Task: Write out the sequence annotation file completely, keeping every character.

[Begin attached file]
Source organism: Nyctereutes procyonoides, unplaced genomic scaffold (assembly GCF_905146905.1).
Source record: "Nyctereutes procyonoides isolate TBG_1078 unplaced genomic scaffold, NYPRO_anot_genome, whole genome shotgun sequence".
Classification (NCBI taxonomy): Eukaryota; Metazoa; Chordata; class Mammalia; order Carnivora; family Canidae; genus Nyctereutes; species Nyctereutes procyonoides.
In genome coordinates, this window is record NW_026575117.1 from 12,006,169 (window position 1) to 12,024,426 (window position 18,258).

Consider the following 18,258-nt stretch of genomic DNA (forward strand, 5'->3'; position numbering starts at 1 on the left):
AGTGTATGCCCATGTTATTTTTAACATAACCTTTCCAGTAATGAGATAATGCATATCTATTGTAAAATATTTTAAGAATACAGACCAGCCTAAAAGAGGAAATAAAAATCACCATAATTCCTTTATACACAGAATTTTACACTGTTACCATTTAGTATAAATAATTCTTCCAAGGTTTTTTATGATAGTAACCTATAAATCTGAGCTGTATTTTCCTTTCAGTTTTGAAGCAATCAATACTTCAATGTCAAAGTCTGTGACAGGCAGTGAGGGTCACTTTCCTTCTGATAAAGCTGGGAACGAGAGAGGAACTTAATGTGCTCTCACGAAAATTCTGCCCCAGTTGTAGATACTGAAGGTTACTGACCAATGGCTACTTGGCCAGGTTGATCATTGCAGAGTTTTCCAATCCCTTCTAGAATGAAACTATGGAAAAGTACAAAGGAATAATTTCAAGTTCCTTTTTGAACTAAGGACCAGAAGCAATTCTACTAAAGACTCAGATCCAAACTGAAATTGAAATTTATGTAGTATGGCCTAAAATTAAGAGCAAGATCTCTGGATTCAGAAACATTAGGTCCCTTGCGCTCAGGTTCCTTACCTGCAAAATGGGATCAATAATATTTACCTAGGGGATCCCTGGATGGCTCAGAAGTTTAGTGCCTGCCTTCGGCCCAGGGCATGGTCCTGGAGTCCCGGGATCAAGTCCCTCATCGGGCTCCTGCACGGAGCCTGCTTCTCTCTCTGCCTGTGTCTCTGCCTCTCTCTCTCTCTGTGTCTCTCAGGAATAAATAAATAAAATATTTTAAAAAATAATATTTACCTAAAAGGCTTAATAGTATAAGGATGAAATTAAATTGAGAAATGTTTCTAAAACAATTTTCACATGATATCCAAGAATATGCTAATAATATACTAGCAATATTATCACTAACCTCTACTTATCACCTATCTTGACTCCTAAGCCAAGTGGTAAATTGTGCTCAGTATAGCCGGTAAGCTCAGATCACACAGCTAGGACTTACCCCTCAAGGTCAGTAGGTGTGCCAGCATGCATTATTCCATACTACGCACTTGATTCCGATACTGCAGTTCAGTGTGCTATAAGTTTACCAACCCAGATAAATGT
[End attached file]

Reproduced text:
Source organism: Nyctereutes procyonoides, unplaced genomic scaffold (assembly GCF_905146905.1).
Source record: "Nyctereutes procyonoides isolate TBG_1078 unplaced genomic scaffold, NYPRO_anot_genome, whole genome shotgun sequence".
Classification (NCBI taxonomy): Eukaryota; Metazoa; Chordata; class Mammalia; order Carnivora; family Canidae; genus Nyctereutes; species Nyctereutes procyonoides.
In genome coordinates, this window is record NW_026575117.1 from 12,006,169 (window position 1) to 12,024,426 (window position 18,258).

Consider the following 18,258-nt stretch of genomic DNA (forward strand, 5'->3'; position numbering starts at 1 on the left):
AGTGTATGCCCATGTTATTTTTAACATAACCTTTCCAGTAATGAGATAATGCATATCTATTGTAAAATATTTTAAGAATACAGACCAGCCTAAAAGAGGAAATAAAAATCACCATAATTCCTTTATACACAGAATTTTACACTGTTACCATTTAGTATAAATAATTCTTCCAAGGTTTTTTATGATAGTAACCTATAAATCTGAGCTGTATTTTCCTTTCAGTTTTGAAGCAATCAATACTTCAATGTCAAAGTCTGTGACAGGCAGTGAGGGTCACTTTCCTTCTGATAAAGCTGGGAACGAGAGAGGAACTTAATGTGCTCTCACGAAAATTCTGCCCCAGTTGTAGATACTGAAGGTTACTGACCAATGGCTACTTGGCCAGGTTGATCATTGCAGAGTTTTCCAATCCCTTCTAGAATGAAACTATGGAAAAGTACAAAGGAATAATTTCAAGTTCCTTTTTGAACTAAGGACCAGAAGCAATTCTACTAAAGACTCAGATCCAAACTGAAATTGAAATTTATGTAGTATGGCCTAAAATTAAGAGCAAGATCTCTGGATTCAGAAACATTAGGTCCCTTGCGCTCAGGTTCCTTACCTGCAAAATGGGATCAATAATATTTACCTAGGGGATCCCTGGATGGCTCAGAAGTTTAGTGCCTGCCTTCGGCCCAGGGCATGGTCCTGGAGTCCCGGGATCAAGTCCCTCATCGGGCTCCTGCACGGAGCCTGCTTCTCTCTCTGCCTGTGTCTCTGCCTCTCTCTCTCTCTGTGTCTCTCAGGAATAAATAAATAAAATATTTTAAAAAATAATATTTACCTAAAAGGCTTAATAGTATAAGGATGAAATTAAATTGAGAAATGTTTCTAAAACAATTTTCACATGATATCCAAGAATATGCTAATAATATACTAGCAATATTATCACTAACCTCTACTTATCACCTATCTTGACTCCTAAGCCAAGTGGTAAATTGTGCTCAGTATAGCCGGTAAGCTCAGATCACACAGCTAGGACTTACCCCTCAAGGTCAGTAGGTGTGCCAGCATGCATTATTCCATACTACGCACTTGATTCCGATACTGCAGTTCAGTGTGCTATAAGTTTACCAACCCAGATAAATGT